While Daftly Digital videos usually focus on web marketing and technology we also review some fun tech like the Apple Watch. When doing that review, which is available at DaftlyDigital.com/AppleWatch, I decided to also tell the story of how it saved my life, so that it might help others.
On my 51st Birthday (August 8th, 2018), I am going to ride 51 miles on the Ohio and Erie Canal Towpath trail, and I am asking people "sponsor" my ride by donating to the American Heart Association. Heart Disease is the #1 cause of death in the U.S.
I purchased the Apple Watch to use as my fitness tracking device, the features of the watch allow me to track several types of activates and workouts. I started in January of 2017 with activity and calorie tracking. I managed to lose 20lbs and started to feel great. When spring hit I decided to start Biking. I live in the Cleveland area and we happen to have one of the best bike trails in the nation, the Ohio and Erie Canal Towpath Trail.
This 110-mile stretch became the place I went several times a week trying to get in better shape.
I would regularly ride one train stop along the Cuyahoga Valley Scenic Railway and back a total of 14 miles, and set a goal of 1 hour. After a few weeks of failing to hit that target I observed that at the halfway point I was ok, but on the return trip I was always short of breath and a little fatigued. Since I was approaching my 50th birthday and had not been as active over the last couple of years I figured it was just lack of activity. I continued these rides with the Apple Watch tracking each ride and I still could not reach the goal.
Two days before my 50th birthday wanted to go on a 25 miles ride. After mile 15 I really started to feel poorly. I finished the ride and went our for a birthday dinner with the family that evening, but felt nauseous and fatigued. I didn’t think much of it and continued to take my regular rides, until two weeks later. One mile into a ride I felt dizzy, I stopped, gathered myself and after a few minutes went home thinking that maybe I needed to see my doctor. I talked to my wife and she agreed, well insisted, I should see him.
Of course, being like a lot of guys, I went to work the next day and didn’t do anything, this is where my wife stepped in, made the appointment, and insisted I go. I left the office that afternoon with the intention to return later for a meeting, but things didn’t work out that way.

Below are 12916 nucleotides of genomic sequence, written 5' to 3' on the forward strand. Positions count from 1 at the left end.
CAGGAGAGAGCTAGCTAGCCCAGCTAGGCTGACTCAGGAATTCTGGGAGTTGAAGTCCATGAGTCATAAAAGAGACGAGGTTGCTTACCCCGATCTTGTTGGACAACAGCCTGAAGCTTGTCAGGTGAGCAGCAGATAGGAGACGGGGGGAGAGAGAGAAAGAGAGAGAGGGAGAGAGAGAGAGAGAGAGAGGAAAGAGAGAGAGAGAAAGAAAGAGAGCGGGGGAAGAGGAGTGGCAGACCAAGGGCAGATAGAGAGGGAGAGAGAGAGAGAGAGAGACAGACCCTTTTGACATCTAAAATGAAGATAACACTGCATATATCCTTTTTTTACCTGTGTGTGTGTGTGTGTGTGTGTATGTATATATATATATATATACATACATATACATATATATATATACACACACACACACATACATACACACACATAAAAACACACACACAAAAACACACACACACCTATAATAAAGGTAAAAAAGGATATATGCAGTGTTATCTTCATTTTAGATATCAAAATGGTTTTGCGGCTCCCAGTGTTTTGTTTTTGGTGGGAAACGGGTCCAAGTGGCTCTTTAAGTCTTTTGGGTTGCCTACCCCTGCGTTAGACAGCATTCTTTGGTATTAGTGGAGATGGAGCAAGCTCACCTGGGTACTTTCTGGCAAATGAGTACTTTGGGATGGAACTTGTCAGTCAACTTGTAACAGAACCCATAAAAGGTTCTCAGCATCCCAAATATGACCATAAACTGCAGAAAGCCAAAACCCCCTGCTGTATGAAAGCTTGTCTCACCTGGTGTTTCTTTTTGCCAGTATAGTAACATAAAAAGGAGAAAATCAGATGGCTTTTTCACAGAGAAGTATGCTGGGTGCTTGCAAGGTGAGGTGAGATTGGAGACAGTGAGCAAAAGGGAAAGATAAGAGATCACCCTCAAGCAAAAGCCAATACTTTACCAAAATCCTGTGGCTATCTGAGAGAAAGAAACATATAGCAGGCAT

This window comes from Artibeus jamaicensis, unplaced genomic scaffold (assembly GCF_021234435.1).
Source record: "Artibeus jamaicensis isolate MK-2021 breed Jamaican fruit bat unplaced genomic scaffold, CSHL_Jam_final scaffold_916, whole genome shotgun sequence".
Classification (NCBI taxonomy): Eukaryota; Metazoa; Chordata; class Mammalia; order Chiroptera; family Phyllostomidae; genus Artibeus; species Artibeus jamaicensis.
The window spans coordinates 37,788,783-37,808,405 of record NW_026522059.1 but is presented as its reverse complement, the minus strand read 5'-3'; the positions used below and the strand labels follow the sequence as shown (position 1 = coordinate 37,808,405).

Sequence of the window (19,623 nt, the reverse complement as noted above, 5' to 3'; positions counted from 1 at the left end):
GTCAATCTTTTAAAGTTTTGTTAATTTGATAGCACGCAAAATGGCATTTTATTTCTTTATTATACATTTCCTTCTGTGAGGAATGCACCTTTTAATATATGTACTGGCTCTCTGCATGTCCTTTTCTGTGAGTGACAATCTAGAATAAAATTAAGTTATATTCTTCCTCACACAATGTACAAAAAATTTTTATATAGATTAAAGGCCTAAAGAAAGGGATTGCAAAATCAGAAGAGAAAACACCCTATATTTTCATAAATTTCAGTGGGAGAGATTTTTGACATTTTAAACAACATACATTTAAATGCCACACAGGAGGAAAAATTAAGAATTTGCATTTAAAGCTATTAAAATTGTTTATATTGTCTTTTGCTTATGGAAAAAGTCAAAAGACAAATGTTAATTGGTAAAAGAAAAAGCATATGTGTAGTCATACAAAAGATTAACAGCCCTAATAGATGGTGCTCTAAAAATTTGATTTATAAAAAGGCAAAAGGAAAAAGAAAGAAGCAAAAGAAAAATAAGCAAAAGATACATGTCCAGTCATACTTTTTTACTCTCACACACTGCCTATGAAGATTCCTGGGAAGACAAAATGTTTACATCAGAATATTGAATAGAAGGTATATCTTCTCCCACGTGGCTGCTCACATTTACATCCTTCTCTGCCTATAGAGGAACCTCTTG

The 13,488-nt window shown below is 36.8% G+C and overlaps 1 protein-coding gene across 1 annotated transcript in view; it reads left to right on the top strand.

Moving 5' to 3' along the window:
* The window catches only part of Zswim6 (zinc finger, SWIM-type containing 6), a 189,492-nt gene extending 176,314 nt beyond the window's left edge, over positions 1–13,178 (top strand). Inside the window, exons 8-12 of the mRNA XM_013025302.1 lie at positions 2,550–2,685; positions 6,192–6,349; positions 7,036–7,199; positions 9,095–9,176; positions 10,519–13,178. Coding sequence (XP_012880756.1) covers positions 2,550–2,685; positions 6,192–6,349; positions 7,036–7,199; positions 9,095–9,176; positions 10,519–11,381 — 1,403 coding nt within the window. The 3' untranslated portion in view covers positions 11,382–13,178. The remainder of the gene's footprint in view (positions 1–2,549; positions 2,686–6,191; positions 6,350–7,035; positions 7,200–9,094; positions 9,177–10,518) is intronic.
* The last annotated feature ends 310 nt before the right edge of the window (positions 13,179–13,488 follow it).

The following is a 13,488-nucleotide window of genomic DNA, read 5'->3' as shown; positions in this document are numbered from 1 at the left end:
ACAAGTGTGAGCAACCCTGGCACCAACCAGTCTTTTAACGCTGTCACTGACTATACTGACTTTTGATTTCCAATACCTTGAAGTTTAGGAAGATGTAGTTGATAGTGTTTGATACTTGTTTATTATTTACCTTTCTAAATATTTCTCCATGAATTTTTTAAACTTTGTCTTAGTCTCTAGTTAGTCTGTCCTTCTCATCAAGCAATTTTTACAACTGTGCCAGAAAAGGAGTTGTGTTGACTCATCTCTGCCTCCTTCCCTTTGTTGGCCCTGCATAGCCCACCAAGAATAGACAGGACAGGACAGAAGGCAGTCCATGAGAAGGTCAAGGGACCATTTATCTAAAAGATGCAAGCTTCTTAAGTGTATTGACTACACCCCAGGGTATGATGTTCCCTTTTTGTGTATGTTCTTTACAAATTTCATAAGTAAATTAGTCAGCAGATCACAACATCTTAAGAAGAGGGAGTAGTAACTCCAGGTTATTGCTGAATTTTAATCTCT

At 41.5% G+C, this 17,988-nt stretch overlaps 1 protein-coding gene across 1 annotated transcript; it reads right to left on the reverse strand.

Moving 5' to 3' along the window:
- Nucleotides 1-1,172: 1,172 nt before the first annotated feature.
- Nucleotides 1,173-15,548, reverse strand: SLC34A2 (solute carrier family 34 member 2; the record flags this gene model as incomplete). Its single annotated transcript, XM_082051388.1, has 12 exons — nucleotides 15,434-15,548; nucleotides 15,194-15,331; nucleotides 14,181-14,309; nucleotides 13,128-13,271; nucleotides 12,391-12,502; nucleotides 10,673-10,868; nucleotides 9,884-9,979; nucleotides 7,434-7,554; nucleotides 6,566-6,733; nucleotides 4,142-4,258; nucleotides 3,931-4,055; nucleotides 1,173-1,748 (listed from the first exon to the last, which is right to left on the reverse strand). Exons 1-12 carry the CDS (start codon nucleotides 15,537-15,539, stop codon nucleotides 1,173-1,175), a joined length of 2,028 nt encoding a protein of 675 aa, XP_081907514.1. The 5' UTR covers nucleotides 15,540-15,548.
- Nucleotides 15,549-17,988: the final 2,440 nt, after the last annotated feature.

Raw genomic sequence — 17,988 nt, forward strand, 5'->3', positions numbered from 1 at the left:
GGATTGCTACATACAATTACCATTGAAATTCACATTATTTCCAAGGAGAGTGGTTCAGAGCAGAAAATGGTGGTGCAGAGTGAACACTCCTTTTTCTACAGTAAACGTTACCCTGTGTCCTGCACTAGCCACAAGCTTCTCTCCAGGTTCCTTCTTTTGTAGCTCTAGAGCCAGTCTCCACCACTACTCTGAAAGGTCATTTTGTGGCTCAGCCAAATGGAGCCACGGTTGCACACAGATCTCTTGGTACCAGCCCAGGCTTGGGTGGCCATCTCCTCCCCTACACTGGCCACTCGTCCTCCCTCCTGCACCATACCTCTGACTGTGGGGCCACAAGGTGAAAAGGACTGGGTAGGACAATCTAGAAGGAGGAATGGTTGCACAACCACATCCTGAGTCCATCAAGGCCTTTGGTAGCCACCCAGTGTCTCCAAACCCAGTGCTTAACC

My doctor agreed I had little potential for having heart issues, based on my health and family history, but the dizziness was a cause for concern. When he took an EKG and gave me the results, I was stunned. He said I had an irregular heart rhythm and should go immediately to the emergency room!
Since I had recently lost my Brother In Law to a heart attack under similar circumstances (otherwise healthy and no reason to believe he had a heart condition), I lost my "I am fine" attitude and went to the ER across the street. They of course confirmed my doctor's findings, and transferred me to another hospital for stress tests.
The result? A 99% blockage in the left anterior descending (LAD) artery - this is known as the "Widowmaker."
All in all I am very lucky to be alive, and now I want to make sure others are aware of the signs, don’t ignore them and know that some simple exercise routines are vital to your health.
Thank you to my Wife, my Dr., and the team of doctors at the Cleveland Clinic who put a stent in through my wrist and sent me home with only a band-aide on it.
On my 51st Birthday (August 8th, 2018) I am going to ride 51 miles on the Ohio and Erie Canal Towpath trail, and I am asking people "sponsor" my ride by donating to the American Heart Association. Heart Disease is the #1 cause of death in the U.S.
I will recognize donors (business or personal) on the DafltyDigital.com website and on Social Media (if you want to be named).
UPDATE: I completed the ride and had raised $1650 (as of 8/18). The American Heart Association (after telling us this would not happen) Changed their donation platform and removed our donation page.